Name: Kate Goodpaster
Current City: Minneapolis
Current Job: Pastry Chef, Patisserie 46
What is your background in pastry and how did you get to where you are today?
After several years of learning on the job in coffee shop/bakery settings, I attended The French Pastry School of Chicago. After completing the Patisserie program at The French Pastry School, I was selected for the school’s internship program. The internship fortified my education and set me on my professional course. I was able to see and network with inspiring people, products, and techniques. One of those people was John Kraus. I’ve been working at Patisserie 46 for almost 2 years now, and I feel very lucky to have landed in my dream job.
What do you love about your job?
I love that I work in a professional pastry kitchen that not only strives for technical excellence but truly encourages passion for food and pastry arts. I learn a lot from my coworkers, and I get to spend every day doing what I love.
What is your favorite product to make?
I spend most of my time making my favorite pastry: croissants. I love working with doughs, living food. Croissants involve that aspect as well as the elegance of lamination and endless possibilities for shapes, fillings, and flavors. I also enjoy making preserves: pickles, jams, etc. To me, preserving seasonal produce shows respect and enthusiasm for its value and expands the ways it can contribute to a dish or product. As a hobby I’ve also taken up cheesemaking. I find it fascinating how slight changes in certain variables can produce such different results, distinguishing gouda from feta from brie.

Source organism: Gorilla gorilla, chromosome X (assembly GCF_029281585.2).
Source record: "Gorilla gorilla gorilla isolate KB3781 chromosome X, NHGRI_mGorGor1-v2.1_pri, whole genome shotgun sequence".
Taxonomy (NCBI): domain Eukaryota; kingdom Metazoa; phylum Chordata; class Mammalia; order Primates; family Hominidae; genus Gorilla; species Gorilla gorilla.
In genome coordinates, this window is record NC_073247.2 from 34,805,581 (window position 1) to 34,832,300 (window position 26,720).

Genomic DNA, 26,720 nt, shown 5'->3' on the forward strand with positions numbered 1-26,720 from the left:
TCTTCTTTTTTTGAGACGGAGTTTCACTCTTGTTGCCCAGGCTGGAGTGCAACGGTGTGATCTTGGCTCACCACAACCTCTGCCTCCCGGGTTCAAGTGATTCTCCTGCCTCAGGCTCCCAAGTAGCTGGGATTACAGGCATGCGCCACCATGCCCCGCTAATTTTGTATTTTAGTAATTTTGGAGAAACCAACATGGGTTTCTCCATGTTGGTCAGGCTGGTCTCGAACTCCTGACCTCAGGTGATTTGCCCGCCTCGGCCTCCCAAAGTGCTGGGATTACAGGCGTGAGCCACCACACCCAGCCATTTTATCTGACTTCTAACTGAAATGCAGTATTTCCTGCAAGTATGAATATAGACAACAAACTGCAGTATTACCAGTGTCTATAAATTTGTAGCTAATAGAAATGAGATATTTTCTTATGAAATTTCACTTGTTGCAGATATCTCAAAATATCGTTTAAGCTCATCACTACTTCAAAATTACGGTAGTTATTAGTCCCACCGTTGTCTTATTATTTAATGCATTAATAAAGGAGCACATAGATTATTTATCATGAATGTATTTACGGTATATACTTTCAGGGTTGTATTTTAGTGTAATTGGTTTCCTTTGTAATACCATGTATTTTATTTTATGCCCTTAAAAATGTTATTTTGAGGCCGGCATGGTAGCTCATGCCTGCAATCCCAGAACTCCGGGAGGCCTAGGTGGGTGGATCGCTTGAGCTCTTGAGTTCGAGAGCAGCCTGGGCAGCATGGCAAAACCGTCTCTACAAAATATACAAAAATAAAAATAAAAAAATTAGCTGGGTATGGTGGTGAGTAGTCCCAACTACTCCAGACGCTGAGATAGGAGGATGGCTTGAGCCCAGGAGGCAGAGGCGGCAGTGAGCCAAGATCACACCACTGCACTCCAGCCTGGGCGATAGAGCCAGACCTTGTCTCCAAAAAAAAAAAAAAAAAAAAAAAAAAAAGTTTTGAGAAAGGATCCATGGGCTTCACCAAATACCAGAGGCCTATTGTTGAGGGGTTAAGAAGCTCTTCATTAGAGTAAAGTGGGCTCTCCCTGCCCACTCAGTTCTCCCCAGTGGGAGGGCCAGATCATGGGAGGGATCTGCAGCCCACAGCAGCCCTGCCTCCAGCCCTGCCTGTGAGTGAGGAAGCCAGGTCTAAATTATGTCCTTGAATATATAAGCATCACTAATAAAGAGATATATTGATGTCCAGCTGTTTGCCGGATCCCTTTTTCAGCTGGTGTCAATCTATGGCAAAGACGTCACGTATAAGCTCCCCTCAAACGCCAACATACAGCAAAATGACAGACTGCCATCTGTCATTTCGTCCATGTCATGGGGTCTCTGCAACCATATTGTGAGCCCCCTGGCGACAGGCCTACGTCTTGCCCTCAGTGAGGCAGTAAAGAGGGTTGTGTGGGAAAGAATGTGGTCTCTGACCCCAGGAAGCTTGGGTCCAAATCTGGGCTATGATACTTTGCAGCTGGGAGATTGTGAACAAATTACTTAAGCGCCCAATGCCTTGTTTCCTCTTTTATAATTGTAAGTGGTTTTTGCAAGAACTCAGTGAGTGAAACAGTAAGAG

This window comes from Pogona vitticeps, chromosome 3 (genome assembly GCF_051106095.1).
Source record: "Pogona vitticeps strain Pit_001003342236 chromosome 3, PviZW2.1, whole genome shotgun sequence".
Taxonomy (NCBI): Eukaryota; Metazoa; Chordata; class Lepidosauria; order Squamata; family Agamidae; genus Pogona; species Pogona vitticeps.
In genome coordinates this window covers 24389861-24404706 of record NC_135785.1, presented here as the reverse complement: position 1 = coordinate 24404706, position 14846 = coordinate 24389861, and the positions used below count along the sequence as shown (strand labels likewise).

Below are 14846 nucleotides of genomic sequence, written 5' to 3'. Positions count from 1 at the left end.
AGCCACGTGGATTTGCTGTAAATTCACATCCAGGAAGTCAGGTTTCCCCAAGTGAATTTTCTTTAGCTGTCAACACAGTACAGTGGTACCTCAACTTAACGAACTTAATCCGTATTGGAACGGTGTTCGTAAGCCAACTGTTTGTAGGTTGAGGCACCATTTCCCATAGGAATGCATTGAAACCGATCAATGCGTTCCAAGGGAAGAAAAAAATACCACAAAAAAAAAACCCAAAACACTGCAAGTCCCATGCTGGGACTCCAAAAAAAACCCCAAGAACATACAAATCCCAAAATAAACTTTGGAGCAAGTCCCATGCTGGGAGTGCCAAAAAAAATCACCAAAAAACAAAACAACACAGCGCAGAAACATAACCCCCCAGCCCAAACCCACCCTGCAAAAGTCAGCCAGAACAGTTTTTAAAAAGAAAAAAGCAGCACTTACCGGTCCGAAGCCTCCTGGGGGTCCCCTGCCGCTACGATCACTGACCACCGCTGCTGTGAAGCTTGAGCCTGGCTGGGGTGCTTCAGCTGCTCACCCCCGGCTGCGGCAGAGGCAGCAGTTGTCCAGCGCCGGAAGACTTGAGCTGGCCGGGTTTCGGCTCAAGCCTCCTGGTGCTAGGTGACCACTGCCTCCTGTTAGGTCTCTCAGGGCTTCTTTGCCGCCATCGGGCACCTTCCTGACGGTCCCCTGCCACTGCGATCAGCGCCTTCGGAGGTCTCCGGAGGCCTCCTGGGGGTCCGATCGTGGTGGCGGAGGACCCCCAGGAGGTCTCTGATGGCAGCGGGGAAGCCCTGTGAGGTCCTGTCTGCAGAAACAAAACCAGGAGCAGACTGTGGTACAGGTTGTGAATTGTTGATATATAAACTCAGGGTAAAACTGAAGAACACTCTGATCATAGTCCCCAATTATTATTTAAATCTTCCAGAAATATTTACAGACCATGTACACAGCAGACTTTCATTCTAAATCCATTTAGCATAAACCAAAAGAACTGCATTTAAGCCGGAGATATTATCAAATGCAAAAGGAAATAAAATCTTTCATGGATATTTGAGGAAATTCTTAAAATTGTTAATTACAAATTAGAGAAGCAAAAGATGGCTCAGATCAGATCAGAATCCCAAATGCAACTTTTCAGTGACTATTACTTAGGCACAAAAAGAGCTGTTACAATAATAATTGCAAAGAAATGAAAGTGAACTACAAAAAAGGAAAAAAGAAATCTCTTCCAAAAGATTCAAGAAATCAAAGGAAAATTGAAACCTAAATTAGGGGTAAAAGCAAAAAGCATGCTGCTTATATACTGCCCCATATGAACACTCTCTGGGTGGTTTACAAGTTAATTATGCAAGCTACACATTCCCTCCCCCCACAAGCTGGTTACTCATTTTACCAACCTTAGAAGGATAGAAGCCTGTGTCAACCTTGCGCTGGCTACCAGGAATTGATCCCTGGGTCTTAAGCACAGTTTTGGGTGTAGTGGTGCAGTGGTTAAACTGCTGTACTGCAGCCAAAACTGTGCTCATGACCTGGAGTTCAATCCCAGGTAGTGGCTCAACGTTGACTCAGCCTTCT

What do you consider to be the biggest food trends impacting your business, and how are you responding?
Always count on the classics. People seem to be most moved by simplicity and classic pastries done well. We often take classic pastries and put our own twist on them. In the case of our kouign amman, we literally made it into a twist, changing the traditional shape but keeping the flavor and laminating technique. In other cases, such as danish, we’ll insert or infuse different flavors that reflect the season or local trends, still relying on traditional foundations.
What is the best advice you have received from other bakers or chefs?
“There’s no crying in pastry.” Pastry is my passion, inseparable from feeling and emotion, but focus and a calm demeanor always contribute to a better product.
Who would you like to collaborate with in the kitchen?
I always enjoy collaborating with Joshua Werner, our chocolatier. Our differing skill sets are complementary, encouraging learning and innovation. We have fun putting our heads together and coming up with new products. There are many chefs I would love to get the chance to work with for even one day. Gregoire Michaud, Ciril Hitz, Jeffery Hamelman, and Francisco Migoya are some names that come to mind right away.
What is the best thing you’ve eaten lately?
Caramel corn style pork rinds made by Chef John for the Cochon 555 competition. So wrong, but so right!
When you are not in the bakery, where can you be found?
On the back of a horse!
In terms of innovation, what do you think your generation brings to the table?
I think the most important way my generation is innovating is not so much in technique or new categories of product, but in actively and creatively featuring seasonal and local ingredients. Chefs want to highlight these ingredients through classical or modern techniques.
What is something you would like to achieve that you have not done already?
I want to compete in the Coupe du Monde de la Boulangerie. It is the highest professional award in my field, and I love a challenge. To compete would be an amazing honor and a huge personal achievement.